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Sideways Market?

January 28, 2007
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The market has shown amazing resilience in recent months. But it continues to show chinks in its armor. Most notably this week, the SPX had a nice breakout day demolished by a bearish engulfing day to follow it. That leaves the index kissing the MA and heading toward a likely third red arrow. If it does break the MA, it will also likely break the support line from the channel since November. Nevertheless, the tracks for a downtrend will not begin to be laid until the last significant low at support in the 1410 area is broken. Until that time, we have to assume we’re still moving at least sideways, if not up.

The Nasdaq already has older red arrows on the MACD and Stochastic and a relatively fresh red arrow on the MA. Its breakout failed two weeks ago already, but what’s most amazing is that the big bearish engulfing on Thursday of this week happened right at the old resistance line. It’s just weird the way this stuff works out sometimes. In any case, sideways action seems even more likely on the Nasdaq, even if this 70 pt. wide channel is likely to be broken in the near future. The biggest message is that the uptrend is very much in question for the near future.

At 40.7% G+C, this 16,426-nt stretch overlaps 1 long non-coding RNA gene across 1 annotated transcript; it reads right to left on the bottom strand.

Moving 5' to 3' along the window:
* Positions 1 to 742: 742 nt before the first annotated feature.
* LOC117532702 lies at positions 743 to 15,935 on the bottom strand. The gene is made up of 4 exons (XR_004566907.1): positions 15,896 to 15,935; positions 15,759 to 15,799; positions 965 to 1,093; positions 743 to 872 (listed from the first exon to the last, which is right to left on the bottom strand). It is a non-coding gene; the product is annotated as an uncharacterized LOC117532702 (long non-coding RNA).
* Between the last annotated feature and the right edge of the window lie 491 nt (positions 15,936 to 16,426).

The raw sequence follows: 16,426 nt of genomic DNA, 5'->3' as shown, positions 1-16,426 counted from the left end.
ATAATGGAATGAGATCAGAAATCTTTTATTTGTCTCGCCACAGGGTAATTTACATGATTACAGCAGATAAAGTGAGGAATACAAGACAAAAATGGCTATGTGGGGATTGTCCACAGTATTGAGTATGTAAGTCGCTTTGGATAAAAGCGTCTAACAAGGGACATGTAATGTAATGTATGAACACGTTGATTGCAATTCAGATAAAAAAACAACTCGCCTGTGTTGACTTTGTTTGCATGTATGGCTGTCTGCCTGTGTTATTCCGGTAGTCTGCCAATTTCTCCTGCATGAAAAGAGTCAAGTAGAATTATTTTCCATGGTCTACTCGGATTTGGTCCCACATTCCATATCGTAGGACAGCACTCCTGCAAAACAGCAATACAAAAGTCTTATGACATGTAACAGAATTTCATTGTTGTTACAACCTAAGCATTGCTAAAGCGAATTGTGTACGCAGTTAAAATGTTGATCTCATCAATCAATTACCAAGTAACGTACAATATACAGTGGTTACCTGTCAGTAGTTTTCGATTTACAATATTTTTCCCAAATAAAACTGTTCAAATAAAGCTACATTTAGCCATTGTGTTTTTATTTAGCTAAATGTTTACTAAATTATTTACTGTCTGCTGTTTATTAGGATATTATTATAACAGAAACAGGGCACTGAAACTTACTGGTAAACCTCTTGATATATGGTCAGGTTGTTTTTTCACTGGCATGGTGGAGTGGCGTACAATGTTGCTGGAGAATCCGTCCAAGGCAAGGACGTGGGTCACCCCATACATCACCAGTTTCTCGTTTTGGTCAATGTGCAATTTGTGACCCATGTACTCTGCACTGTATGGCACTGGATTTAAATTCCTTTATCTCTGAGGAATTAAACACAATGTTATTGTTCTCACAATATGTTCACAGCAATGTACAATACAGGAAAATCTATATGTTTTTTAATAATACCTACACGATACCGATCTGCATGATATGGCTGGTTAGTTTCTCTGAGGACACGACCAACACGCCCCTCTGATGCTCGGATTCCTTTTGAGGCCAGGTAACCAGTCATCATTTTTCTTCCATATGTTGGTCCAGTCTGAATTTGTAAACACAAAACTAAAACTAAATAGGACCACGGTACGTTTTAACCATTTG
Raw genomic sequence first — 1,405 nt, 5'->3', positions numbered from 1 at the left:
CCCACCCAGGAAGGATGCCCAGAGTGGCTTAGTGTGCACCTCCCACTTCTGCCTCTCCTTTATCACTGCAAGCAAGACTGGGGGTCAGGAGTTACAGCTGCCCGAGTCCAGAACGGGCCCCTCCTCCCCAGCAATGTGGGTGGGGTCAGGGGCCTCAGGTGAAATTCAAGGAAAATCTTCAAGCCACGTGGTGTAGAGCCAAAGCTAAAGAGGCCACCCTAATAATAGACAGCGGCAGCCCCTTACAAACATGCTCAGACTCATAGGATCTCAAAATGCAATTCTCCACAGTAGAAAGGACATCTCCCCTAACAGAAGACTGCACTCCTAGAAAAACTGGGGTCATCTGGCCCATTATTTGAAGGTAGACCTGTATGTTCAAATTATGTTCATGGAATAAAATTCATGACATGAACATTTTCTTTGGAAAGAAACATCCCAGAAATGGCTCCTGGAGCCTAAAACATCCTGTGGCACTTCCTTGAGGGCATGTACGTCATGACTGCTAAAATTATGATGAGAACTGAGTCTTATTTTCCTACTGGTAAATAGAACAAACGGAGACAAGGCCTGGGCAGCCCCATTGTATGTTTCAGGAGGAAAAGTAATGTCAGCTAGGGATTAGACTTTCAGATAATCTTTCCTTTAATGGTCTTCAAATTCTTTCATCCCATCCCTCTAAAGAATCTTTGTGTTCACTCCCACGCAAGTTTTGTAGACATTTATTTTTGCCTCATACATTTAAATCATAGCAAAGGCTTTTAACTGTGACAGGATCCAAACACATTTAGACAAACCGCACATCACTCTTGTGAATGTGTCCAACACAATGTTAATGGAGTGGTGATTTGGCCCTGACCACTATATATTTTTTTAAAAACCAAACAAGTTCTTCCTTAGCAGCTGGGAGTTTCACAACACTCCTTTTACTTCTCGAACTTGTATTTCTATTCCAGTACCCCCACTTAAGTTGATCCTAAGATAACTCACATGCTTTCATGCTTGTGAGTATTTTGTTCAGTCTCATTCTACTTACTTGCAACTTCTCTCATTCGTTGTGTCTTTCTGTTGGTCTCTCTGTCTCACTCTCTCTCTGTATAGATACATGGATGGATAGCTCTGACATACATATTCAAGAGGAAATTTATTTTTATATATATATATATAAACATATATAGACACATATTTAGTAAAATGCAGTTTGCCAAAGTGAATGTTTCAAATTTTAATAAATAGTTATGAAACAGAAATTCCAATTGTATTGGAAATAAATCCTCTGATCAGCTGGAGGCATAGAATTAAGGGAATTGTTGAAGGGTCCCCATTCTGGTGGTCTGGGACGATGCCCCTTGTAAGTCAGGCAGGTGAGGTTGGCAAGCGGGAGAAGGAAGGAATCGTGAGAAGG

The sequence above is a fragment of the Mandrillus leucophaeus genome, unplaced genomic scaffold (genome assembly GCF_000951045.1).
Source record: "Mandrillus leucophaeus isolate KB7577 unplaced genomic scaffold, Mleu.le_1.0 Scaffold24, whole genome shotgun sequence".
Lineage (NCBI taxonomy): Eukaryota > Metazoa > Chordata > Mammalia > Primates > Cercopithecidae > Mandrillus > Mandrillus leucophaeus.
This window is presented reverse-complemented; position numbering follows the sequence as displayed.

So this brings me to one of the basic principles taught by Investools. We should adapt our trading to the market. Though it may take time to become proficient and confident in such a variety of strategies, eventually we want to be able to make money in all markets, up, down or sideways. Here is the general application of strategies:

  • Uptrending market- Long stocks(buying), long call options
  • Sideways market – Covered calls, advanced options strategies(spreads, protective puts, etc.)
  • Downtrending market – Short stocks(selling), long put options

Of course, advanced options strategies can be applied to all markets, but this is the simple ideal. Theoretically, the best way to take the most money out of the market if you know what you’re doing.

With the assumption that we’re moving sideways, let’s explore what we might do if we were long shares of SPY. Assuming we’re using the Investools method, the 3 red arrows are a sell signal. However, for the purpose of not getting whipsawed in an intermediate term trade every time we show 3 red arrows, we might use the “3 and 3 rule.” This guides us to move our stop loss order up when we receive 3 red arrows to 3% below recent support or the MA. Using the MA currently at 142, that would put our stop at 137.74. (To find the level of 3% below support, just multiply the support level by .97)